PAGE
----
The European Central Bank approved a fresh stimulus package as expected on Thursday, cutting interest rates and approving a new round of bond purchases to prop up euro zone growth and halt a worrisome drop in inflation expectations.
Facing a protracted growth slowdown, the ECB cut rates deeper into negative territory on Thursday and relaunched fresh bond purchases with no scheduled end-date, a move that divided the normally collegial Governing Council.
At an informal meeting of euro zone finance ministers in Helsinki on Friday, Greek Finance Minister Christos Staikouras presented his plan to repay earlier about 3 billion euros of IMF loans, which carry a punitively high interest rate of 5.1%.
Adding to the challenges policymakers face, Japan’s core consumer inflation is seen in the poll as slipping to the lowest level in more than two years, largely thanks to weaker energy prices.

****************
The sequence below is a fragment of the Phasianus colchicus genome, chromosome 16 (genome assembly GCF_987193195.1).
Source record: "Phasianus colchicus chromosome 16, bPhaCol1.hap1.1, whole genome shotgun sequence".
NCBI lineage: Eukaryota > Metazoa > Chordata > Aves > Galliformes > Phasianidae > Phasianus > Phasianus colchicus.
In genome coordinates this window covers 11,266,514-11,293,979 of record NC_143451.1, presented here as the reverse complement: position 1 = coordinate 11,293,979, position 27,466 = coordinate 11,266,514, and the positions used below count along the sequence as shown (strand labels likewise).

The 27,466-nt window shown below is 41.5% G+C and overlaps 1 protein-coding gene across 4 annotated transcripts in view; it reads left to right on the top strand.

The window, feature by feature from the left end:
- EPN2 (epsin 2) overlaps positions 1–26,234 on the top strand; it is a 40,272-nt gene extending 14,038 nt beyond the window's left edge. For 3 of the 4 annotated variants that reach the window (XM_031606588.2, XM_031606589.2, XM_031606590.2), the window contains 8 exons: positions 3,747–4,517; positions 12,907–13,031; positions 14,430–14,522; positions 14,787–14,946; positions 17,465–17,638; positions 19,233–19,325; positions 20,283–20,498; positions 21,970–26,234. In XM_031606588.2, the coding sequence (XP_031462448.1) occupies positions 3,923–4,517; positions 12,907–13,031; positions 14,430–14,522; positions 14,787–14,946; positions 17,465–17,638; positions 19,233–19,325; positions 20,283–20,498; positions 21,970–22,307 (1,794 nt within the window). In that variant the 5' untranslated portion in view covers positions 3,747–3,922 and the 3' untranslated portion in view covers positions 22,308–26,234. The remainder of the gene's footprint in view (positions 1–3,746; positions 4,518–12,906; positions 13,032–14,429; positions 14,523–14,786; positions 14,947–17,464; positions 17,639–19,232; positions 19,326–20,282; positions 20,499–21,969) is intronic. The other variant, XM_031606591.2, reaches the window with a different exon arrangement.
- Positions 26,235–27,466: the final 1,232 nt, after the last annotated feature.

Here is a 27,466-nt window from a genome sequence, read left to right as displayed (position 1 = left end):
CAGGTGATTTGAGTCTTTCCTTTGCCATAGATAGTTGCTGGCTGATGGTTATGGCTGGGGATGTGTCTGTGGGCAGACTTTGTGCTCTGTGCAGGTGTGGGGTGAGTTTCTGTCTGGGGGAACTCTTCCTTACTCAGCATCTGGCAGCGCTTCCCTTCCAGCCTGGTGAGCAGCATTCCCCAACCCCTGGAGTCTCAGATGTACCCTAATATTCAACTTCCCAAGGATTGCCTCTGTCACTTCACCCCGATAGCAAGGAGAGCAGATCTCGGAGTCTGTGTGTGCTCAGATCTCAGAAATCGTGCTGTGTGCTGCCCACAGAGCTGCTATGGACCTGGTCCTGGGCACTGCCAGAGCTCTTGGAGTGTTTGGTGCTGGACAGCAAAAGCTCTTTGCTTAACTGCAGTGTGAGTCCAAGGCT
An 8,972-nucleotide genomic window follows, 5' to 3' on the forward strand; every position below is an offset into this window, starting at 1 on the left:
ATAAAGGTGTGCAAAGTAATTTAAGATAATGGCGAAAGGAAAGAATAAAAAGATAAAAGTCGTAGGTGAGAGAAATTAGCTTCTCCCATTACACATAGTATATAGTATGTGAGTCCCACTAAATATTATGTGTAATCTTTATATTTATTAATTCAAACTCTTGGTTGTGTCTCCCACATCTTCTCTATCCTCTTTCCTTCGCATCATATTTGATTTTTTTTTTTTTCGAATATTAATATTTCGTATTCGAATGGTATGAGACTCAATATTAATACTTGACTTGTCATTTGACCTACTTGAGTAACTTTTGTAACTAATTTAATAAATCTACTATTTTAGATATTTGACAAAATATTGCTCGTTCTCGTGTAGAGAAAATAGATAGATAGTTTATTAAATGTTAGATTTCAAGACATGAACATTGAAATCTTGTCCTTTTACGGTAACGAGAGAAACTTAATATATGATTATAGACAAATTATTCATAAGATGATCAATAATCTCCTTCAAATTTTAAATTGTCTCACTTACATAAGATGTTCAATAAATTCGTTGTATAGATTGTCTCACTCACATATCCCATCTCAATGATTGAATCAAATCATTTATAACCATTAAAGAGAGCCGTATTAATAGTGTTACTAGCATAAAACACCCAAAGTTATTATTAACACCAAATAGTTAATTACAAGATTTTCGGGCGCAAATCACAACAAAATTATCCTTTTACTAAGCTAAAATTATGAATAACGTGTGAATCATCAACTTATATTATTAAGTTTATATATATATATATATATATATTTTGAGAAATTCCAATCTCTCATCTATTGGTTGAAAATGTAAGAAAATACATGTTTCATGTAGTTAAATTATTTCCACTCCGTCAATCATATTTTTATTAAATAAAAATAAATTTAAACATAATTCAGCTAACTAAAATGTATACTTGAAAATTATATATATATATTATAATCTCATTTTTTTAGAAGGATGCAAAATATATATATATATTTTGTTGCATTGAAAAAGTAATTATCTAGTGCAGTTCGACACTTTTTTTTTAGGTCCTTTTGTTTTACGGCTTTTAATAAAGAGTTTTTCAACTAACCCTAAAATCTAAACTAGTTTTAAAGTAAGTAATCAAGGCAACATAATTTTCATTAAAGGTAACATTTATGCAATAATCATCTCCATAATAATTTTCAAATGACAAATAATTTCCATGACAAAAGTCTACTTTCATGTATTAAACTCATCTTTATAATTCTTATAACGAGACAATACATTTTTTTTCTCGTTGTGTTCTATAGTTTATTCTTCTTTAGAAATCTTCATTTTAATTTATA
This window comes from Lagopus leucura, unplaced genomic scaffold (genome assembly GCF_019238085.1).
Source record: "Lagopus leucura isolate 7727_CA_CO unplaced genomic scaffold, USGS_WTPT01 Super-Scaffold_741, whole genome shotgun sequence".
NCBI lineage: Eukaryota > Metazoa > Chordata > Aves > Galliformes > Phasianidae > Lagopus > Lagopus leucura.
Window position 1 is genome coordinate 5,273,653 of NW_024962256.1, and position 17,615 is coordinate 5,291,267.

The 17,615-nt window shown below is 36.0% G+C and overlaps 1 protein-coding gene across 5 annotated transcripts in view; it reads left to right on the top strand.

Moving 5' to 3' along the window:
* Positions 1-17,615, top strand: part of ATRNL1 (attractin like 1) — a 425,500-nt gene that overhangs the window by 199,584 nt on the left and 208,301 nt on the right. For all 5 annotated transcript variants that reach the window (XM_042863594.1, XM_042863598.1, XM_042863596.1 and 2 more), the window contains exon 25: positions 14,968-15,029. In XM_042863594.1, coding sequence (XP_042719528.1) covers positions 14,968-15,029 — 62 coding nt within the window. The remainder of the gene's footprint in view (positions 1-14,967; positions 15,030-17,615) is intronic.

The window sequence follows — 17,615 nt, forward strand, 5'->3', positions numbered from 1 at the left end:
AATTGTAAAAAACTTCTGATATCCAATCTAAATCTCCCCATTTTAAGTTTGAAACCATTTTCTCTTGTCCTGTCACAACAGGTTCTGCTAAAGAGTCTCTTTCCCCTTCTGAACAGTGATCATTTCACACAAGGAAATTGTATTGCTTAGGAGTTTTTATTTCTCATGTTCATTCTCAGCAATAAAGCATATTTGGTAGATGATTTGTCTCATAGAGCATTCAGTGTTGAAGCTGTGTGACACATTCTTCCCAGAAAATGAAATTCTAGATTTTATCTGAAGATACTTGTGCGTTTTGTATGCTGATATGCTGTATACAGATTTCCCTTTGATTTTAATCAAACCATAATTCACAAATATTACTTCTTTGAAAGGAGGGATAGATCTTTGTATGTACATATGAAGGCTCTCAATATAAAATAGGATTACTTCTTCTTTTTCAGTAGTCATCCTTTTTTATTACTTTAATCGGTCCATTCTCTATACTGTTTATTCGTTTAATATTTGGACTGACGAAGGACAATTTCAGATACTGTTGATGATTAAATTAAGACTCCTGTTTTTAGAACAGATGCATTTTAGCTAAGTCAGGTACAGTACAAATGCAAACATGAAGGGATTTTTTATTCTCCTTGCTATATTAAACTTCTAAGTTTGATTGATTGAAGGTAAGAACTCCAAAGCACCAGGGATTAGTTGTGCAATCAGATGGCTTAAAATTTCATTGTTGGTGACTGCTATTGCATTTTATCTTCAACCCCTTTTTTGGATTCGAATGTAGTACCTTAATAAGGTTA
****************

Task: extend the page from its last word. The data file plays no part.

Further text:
The government of the anti-establishment 5-Star and the far-right League, which quit the coalition in August, had set a target of raising 18 billion euros ($19.93 billion) this year from the sale of public assets.
The German economy contracted by 0.1% quarter-on-quarter in the April-June period and some weak data since then has fueled concerns that the economy could slip into recession in the July-September period.
1. China encourages trade hopes
A cut in banks’ reserve requirement ratio may also come this month or in October, with a reduction possible at the Sept. 26 rate meeting, Diokno told reporters in Tarlac province north of the Philippine capital on Friday.
NEW YORK (Reuters) – With U.S.-China trade tensions roiling markets, investors are counting on support for stocks coming from a Federal Reserve willing to keep cutting interest rates to help the U.S. economy avoid a severe downturn.
The median forecast of 10 economists in the poll was for the country to record a $190 million surplus in August, compared with the revised $64 million deficit in July.